Shane Ohmer has been performing with Bad Boys of Dance as a lead dancer in Rock the Ballet. He has the buff body and stern/dangerous, almost sulky James Dean look you’d expect in that role. In person, however, he is very polite, eager, enthusiastic and friendly. And he can dance. He moves smoothly and intently, with skill and conviction, and learns readily. For Approaching Ecstasy (May 18-20 at Intiman Theatre) he will need all these characteristics. There are 18 separate pieces for the 18 poems by CP Cavafy (music by Eric Banks) some still being choreographed by Whim W’Him artistic director Olivier Wevers, of which Shane has to learn 8. Certain particular movements thread through several sections, but are used in different combinations and variations that could make committing them to memory trickier if anything. Only in town a few weeks for this show, he’s the latest dancer to join Whim W’Him and the last to arrive for AE rehearsals.
In fact, Shane is no stranger to Seattle or to other Whim W’Him dancers. Although in recent times he has been touring widely with Rock the Ballet (from Europe to Kazakhstan), he has had Northwest connections for about a decade. The fourth child of six in a lively and supportive Cincinnati family, he started to dance at an unusually early age, especially for a boy. In second grade, a neighbor girl invited him to watch her practice with a drill team (“I thought it was a wood working shop, drills and things— honestly!” says Shane). But after he’d seen what it really was, he joined up and has been dancing, more or less, ever since. In Cincinnati he attended the School for Creative and Performing Arts, where at 14, in the 8th grade, he started ballet classes.
During high school, he enrolled in Pacific Northwest Ballet’s summer course, where his potential was noted at once and he was put on the list as an understudy and professional division student. He felt “so loved and cared for as at PNB,” he says. “The teachers were very careful with their students, so full of care.” Although, as it turned out, he left for Chicago before the end of his second year—having seen Hubbard Street Dance perform Jiri Kylian’s Petite Mort and been offered a position in one of their troupes—he says he says he feels “eternally grateful” to PNB and considers Seattle his second home.
Chicago was an adventure for a restless soul, but not an unqualified success. Hubbard St. didn’t work out; another, jazz dance company wasn’t fulfilling (though he did get to tour the US, including Hawaii). “Fed up,” as Shane put it, he went to Canada to dance with Les grands ballets canadiens de Montréal, where he performed choreography by Balanchine, Forsythe, Mats Ek, Nacho Duato and more.
Among those who have most strongly influenced Shane, in both dance and life, is Israeli choreographer and artistic director of Batsheva Dance Company, Ohad Naharin, whose conviction that “Anything is possible and nothing is permanent,” seems a fitting motto for Shane Ohmer’s life so far. After a time in Montreal, Shane was off to New York where he didn’t dance for two years, but worked at a milliner’s and was scouted as a runway model, along with other jobs. A friend who had recently auditioned for Rock the Ballet suggested that he should do so too. Although at the time he was considered too tall, he was later called back to perform as a principal dancer and has been on the road since.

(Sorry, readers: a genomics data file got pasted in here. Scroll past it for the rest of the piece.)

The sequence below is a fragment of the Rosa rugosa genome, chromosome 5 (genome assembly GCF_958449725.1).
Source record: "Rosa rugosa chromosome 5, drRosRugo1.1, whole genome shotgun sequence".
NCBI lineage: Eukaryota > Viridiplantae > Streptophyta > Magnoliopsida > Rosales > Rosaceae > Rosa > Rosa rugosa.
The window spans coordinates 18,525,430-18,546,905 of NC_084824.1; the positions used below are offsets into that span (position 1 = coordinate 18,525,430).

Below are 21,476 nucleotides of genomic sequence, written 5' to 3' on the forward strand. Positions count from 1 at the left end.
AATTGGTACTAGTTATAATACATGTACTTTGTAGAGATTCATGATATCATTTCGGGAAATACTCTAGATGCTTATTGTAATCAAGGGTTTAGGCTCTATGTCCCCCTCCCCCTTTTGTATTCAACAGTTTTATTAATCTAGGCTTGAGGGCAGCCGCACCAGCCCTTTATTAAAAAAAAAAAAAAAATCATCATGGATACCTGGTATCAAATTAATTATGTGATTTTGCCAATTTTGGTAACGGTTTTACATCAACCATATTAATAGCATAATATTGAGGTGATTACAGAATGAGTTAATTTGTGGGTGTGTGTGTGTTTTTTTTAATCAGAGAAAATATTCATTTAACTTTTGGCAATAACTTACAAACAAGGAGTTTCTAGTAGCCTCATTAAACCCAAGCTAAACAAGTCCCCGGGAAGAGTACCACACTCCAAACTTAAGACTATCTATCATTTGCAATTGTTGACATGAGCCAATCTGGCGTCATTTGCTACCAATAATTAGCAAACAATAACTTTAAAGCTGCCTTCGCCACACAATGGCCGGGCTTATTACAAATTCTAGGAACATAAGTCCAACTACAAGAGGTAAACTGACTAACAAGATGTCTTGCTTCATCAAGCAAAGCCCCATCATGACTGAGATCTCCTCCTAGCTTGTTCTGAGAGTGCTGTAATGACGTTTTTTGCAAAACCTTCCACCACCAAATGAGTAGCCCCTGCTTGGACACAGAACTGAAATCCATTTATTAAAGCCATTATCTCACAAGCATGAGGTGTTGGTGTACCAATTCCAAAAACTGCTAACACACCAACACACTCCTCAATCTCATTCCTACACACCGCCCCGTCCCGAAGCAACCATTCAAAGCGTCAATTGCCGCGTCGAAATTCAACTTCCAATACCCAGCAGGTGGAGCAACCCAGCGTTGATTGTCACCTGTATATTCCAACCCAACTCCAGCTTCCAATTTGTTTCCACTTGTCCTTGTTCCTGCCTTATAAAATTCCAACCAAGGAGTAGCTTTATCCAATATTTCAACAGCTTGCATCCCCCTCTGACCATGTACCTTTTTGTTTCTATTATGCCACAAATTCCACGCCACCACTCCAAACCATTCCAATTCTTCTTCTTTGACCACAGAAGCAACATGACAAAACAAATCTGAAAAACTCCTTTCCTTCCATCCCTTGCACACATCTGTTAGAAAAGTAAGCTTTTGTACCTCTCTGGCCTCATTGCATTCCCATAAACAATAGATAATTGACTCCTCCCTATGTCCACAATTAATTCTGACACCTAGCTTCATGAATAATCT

His current tour with Bad Boys of Dance ends in August. What comes next?
“I haven’t any idea,” says Shane.
But after scores of shows in the same role, he now revels in the challenge of learning a lot of new material for Approaching Ecstasy and being in the middle of its creation.
The first piece I’ve seen Shane dance is a duet with Jim Kent, still being choreographed by Olivier. One of the few purely narrative segments of AE, the poem describes a chance encounter.
At the tobacco shop
They stood in the window of the tobacco shop,
Under the bright lights, and among several other men.
By chance, their glances found each other,
And expressed the forbidden desires of their flesh,
And their fear, and their hesitation.
After a few anxious steps along the sidewalk –
They smiled and nodded to each other, faintly.
Finally, the carriage came, and they closed its doors…
And sweet desire drew their bodies together;
And their hands, and their lips.
The two men tap their feet, shoot each other sidelong glances (smoldering in the case of Shane, cool and enigmatic from Jim), and sidle sinuously into their approach. An intriguing and recurring aspect of Olivier’s choreography is how it picks up on the vernacular of everyday movements. He must observe people continually in all sorts of situations, taking in, whether consciously or not, their small gestures and looks, how they transmit emotions, how they keep them bottled up. The resulting works are clearly danced, not just mime or pedestrian imitation of the daily grind. For one thing, a non-dancer would have nothing like the strength, stamina, flexibility, grace, or physical awareness of the music to transmit Olivier’s choreographic subtleties! In keeping with his very personal sense of the world, which expresses a colloquial, contemporary quality while also reaching out to the universal, Olivier has chosen a group of highly distinctive dancers. Shane Ohmer is a great match for this unique company.
For the tobacco shop poem, one of the cleverly designed boxes by Casey Curran serves first as the tobacconist’s backdrop and then as the carriage. Next Tuesday’s post will give a glimpse of Casey’s work-in-progress and some insights into his ideas for the show.
Coming up before that, on this Friday: In the theater—dancers and singers meet for the first time, and try out the stage together.